To date, there haven’t been many books that have tried to take on industrial music as an entire genre. Sure, there’ve been some excellent books devoted to covering specialist avenues and specific artists such as ‘England’s Hidden Reverse’, Simon Ford’s Throbbing Gristle examination ‘The Wreckers Of Civilisation’ and Alexi Monroe’s analysis of Laibach ‘Interrogation Machine’, but perhaps nothing quite as sweeping as what S. Alexander Reed attempts here with this 360 page book. Charting a history of industrial music is also something of a perilous task because of the loaded nature of the i-word – ‘industrial’ simply carries so many different meanings and significances for different people. Thankfully, Reed choses to focus on ‘industrial’ as a genre tag that’s more culturally constructed than it is a product of essential sonic elements, meaning that ‘Assimilate’ covers everything from early Zoviet France and Industrial Records noise collaging, through to the mid 1990s mainstream crossover of industrial rock like NIN and Ministry and the latter-day merging of EBM with trance and futurepop elements practiced by the likes of VNV Nation and Covenant.
As a critical history of the genre it manages to be both detailed and comprehensive, even if a lot of the terrain and names covered are likely pretty to be pretty familiar reference points for readers by now. There’s the expected links to Situationism and Dadaist art, the looming influences of Marinetti and Guy Debord, Luigi Russolo’s intonarumori, and William S. Burroughs’ deployment of the cut-up aesthetic. While some of the more dense critical analysis occasionally calls to mind an academic thesis more than anything else, it’s refreshingly balanced out by verbal recollections from some of the scene’s pivotal players and an immediacy that reflects Reed’s first-hand perspective as both fan and listener. Indeed, the detailed and revealing back histories of the likes of COUM Transmissions / Throbbing Gristle, Wax Trax!, Skinny Puppy and Clock DVA provide arguably even more context to the sounds these groups spawned than any academic analysis could. Rather than assuming any sort of purist stance about the changing nature of industrial music over the years, Reed manages to make some intriguing points about the contents being shaped by their container, an example being the shift from early tape duplication to seven and twelve inch vinyl that in many ways pushed artists away from sprawling side-long noise collages towards more concise three to six minute ‘tracks.’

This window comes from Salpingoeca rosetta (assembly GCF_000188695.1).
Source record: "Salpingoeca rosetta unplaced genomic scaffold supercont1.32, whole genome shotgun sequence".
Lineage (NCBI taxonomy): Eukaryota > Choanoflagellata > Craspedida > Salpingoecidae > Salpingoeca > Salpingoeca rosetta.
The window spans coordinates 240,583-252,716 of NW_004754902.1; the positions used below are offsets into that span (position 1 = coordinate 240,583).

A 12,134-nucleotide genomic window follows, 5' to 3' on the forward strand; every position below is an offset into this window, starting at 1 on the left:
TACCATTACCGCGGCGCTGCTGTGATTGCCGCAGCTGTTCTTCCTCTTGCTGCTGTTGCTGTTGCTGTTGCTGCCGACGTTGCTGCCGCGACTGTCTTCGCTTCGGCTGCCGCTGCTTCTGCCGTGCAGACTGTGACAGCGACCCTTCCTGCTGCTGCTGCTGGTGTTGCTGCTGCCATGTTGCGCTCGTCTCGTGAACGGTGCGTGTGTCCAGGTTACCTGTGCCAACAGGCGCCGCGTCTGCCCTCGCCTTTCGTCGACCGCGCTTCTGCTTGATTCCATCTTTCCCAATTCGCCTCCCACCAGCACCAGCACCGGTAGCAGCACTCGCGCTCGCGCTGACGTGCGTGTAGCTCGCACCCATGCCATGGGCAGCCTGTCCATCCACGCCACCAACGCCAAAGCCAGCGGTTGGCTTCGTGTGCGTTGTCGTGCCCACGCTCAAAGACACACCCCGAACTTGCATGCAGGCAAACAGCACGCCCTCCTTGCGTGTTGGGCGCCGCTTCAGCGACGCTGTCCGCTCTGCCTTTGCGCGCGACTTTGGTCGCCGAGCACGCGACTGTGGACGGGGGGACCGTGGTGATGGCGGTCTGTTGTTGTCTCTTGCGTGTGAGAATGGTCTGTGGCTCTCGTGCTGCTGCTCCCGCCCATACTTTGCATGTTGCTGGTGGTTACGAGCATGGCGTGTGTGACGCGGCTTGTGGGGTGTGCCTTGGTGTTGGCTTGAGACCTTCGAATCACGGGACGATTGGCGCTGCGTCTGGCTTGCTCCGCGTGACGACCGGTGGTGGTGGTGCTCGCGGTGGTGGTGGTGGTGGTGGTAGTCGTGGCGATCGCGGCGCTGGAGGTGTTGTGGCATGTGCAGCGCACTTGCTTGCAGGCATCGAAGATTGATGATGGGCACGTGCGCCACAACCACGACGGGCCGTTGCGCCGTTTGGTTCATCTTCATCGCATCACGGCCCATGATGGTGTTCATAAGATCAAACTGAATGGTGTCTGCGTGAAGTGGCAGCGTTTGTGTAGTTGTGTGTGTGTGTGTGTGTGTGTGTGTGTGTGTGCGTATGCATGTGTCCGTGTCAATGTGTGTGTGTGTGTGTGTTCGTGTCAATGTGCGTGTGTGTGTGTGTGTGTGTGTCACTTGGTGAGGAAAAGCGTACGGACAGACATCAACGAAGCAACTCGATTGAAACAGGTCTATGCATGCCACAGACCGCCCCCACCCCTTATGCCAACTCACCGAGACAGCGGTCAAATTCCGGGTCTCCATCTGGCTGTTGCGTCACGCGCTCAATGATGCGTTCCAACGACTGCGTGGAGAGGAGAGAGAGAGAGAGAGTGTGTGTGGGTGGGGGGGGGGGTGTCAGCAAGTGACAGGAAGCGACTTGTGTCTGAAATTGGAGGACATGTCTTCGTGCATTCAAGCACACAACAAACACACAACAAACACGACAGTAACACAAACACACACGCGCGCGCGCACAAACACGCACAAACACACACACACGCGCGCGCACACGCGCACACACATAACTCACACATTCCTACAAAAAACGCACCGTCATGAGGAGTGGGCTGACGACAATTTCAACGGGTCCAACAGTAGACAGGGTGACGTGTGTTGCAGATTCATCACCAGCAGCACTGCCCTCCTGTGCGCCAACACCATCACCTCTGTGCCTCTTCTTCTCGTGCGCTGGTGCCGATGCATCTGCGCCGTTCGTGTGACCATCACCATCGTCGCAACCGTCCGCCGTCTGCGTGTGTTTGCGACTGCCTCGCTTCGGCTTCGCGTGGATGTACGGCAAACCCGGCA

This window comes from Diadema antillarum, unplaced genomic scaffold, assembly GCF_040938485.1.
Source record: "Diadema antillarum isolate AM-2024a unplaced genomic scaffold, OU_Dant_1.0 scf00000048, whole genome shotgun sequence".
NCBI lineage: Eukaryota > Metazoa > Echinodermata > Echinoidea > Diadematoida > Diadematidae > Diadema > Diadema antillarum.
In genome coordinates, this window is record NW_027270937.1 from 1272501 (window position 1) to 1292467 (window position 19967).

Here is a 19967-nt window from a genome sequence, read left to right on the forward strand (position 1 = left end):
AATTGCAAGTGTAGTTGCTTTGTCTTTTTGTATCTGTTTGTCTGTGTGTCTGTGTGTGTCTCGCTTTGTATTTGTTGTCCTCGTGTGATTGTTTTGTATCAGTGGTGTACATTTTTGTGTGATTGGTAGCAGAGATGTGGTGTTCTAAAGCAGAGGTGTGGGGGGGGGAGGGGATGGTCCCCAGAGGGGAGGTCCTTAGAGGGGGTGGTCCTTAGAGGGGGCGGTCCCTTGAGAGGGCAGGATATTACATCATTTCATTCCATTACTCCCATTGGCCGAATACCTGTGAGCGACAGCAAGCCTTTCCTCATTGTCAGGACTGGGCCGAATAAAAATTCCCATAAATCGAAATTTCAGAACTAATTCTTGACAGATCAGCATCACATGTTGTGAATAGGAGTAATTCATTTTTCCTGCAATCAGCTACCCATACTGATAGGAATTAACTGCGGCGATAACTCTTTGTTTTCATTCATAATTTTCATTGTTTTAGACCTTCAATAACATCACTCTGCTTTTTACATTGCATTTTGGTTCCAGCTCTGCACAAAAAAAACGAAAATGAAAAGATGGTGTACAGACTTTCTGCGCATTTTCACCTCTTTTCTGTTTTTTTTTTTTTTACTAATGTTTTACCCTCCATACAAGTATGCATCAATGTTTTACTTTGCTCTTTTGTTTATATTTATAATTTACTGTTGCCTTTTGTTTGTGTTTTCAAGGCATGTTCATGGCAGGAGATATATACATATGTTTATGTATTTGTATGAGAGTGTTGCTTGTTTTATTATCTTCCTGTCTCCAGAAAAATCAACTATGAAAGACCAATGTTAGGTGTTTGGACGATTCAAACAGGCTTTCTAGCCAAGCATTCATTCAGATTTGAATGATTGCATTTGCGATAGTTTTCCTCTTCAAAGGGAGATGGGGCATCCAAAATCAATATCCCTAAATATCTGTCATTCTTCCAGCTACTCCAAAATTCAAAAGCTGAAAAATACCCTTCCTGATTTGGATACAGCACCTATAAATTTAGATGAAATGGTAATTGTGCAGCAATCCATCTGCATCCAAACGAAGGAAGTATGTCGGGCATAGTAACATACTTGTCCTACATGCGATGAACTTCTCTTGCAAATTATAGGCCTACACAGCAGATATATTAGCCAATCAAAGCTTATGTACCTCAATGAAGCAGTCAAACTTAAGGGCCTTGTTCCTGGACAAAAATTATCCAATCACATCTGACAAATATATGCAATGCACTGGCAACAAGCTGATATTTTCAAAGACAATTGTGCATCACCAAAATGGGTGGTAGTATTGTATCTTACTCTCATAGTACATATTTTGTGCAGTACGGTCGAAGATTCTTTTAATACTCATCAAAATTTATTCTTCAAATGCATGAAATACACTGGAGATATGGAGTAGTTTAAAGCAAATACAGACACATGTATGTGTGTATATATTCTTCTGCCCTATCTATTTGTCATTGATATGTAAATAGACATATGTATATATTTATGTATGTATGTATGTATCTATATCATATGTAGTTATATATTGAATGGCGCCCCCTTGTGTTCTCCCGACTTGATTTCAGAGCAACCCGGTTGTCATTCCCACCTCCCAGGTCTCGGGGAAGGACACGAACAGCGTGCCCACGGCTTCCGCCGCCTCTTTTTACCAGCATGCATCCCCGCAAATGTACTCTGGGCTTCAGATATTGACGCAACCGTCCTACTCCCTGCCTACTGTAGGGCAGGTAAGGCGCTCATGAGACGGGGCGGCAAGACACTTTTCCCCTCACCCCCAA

The predominance of dance rhythms that came to characterise much of the genre from the mid-eighties onwards is also covered with a similarly non-judgemental stance, and Reed in particular points to the ways in which the limitations of early drum machines and sequencers acted to steer many practitioners of the industrial scene down certain paths. It’s a pity through that while there’s a fair bit of examination of the ways in which the industrial and dance music scenes have frequently merged, there isn’t much of a proper examination of industrial’s influence on hiphop (or indeed a lot of black urban music), apart from the usual cursory (and almost cliched by now) reference to The Bomb Squad’s noisy production for Public Enemy.
For a book that examines notions of identity, body and gender in industrial music, it’s also surprising that there aren’t more contributions from female artists here, in fact the chapter titled ‘Feminine Gothic’ focuses predominantly on Skinny Puppy’s appeal to a female demographic more than anything else. It would have been fascinating to hear more about the likes of Meg Lee Chin, Sow, Atari Teenage Riot’s Hanin Elias, Diamanda Galas and Gudrun Gut, all of whom have had close associations with the groups covered here. Still, these small gripes aside, ‘Assimilate’ is more notable for what it does manage to cover with its ambitious reach, rather than what it omits.
Regardless of whether your personal definition of ‘industrial’ happens to be SPK or Stabbing Westward, you should enjoy this book.